Questions about barley prices in the short term keep popping up and it is no small deal for breweries. However if Brewers Association members are going to sell 20 percent of the beer brewed in the United States in 2020 there’s a bigger conversation at hand.
Bart Watson and Chris Swersey only mentioned malt production in passing during their presentation at the American Hop Convention, because they were there to talk, obviously, about hops. They drew a contrast to how quickly hop farmers have reacted to growing demand from all brewers for what they refer to as “aroma” hops. They are planting different varieties and building out infrastructure. Swersey and Watson added considerable detail about both hops and barley in the current issue of New Brewer magazine, the publication for BA members.
… there is already increasing evidence that the demand for malt grown and malted specifically for all-malt beer production has not been met by domestic malsters. … Further, much of the malting capacity developed during the 20th century was capitalized and owned by large brewing companies and this continues today. This makes the malt industry less flexible than the hop industry.
What they refer to as the disconnect between BA member demand and U.S. malt supply can be seen in the increasing share of imported malt used by domestic brewers. There are several reasons for an increase in imported malt, shown in the chart at the top. Much of the malt is coming from Canada, in part because barley growing has moved north as a result of climate change. American brewers would much prefer to use malt grown somewhere in North America, and to have input on what is grown.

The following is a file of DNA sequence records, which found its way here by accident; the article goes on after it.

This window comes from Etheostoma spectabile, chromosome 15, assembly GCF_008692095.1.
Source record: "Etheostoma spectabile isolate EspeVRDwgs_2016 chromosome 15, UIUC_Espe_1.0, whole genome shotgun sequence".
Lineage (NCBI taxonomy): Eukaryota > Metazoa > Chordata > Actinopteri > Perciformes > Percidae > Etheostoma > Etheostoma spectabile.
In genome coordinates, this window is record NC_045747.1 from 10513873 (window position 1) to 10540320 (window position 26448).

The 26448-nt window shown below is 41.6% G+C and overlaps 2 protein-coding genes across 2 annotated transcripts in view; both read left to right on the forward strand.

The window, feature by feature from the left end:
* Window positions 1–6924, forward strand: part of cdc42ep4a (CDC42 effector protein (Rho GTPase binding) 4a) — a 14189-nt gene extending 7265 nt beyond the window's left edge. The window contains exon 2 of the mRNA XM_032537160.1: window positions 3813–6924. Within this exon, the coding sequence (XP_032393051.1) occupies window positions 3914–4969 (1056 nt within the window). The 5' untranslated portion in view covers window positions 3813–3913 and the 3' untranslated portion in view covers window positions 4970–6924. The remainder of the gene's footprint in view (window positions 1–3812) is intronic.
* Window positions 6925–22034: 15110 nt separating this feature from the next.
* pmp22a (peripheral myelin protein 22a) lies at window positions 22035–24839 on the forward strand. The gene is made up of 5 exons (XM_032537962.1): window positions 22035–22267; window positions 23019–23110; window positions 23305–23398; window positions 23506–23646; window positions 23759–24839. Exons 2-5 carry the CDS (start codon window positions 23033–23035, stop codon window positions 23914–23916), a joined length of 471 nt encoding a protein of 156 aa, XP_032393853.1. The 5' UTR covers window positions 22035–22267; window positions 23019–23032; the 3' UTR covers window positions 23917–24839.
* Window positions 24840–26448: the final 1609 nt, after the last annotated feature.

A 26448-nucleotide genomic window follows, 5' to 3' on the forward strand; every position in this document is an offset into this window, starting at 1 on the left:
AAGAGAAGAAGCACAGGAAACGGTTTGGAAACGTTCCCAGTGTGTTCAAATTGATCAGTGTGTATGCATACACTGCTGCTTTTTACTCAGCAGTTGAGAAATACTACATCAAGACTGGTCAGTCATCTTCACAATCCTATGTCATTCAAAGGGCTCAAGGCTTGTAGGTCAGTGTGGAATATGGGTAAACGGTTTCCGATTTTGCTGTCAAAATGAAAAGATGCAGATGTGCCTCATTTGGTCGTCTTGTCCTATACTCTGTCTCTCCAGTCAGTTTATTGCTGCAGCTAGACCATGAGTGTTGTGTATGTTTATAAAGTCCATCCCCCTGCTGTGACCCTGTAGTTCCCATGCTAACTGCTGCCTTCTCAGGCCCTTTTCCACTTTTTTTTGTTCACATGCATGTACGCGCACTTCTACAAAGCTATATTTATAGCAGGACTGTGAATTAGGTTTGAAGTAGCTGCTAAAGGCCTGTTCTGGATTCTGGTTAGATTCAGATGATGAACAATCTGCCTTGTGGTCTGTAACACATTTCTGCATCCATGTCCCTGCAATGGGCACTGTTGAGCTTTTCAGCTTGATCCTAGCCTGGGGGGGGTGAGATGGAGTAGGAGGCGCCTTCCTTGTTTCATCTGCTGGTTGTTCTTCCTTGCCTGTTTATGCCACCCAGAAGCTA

Processing will be just as big a deal. Like with hops, the investment extends beyond the fields.
Current estimates of U.S. malting capacity show the ability to malt between 2.2 and 2.3 million metric tons annually. given that the U.S. malting infrastructure is used not only to supply domestic demand but also Mexican brewers, industry insiders see total production as using 95 percent of that current annual capacity, but much of that capacity is committed and unavailable to craft brewers. Our analysis of consumption and production confirms that current uncommitted U.S. malting capacity is unable to meet current craft demand.
They project that brewers of all sizes will use 25 percent more malt by 2020. They figure the cost of expanding capacity will be $500 million at a minimum.
I remember attending a seminar at the 2007 Craft Brewers Conference, so we are talking not quite eight years ago, where the discussion focused on the cost of stainless steel and what it would take to build enough brewing capacity for BA members to reach ten percent market share. Simpler times, I guess.